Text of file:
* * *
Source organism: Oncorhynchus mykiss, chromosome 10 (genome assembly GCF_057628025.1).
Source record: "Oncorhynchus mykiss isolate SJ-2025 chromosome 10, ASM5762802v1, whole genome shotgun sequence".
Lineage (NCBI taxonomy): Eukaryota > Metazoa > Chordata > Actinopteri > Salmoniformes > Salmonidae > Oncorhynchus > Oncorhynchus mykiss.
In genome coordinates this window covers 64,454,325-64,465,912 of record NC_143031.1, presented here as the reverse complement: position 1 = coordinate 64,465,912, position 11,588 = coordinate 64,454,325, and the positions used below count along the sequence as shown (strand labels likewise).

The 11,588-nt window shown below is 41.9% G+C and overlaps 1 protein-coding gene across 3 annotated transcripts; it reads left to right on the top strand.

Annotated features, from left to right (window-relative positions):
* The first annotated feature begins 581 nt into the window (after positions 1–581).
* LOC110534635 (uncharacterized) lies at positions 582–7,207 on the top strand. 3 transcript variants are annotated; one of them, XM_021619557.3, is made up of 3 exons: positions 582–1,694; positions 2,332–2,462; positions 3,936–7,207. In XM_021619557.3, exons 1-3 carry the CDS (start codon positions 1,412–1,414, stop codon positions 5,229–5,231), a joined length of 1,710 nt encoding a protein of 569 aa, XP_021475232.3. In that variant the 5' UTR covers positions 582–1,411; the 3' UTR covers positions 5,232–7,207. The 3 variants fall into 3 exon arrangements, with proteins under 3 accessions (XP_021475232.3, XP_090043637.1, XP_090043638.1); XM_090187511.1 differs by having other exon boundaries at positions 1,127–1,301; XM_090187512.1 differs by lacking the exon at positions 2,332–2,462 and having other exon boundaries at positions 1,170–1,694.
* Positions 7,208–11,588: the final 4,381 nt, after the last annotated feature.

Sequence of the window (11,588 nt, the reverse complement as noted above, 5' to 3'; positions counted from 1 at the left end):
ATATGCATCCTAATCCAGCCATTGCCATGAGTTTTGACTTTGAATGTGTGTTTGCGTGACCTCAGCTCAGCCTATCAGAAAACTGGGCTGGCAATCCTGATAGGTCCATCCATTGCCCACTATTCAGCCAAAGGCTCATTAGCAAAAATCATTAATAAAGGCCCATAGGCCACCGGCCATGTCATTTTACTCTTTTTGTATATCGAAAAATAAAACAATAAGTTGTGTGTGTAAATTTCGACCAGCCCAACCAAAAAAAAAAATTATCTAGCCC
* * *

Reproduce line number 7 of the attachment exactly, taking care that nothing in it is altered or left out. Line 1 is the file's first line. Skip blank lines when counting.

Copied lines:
* The first annotated feature begins 581 nt into the window (after positions 1–581).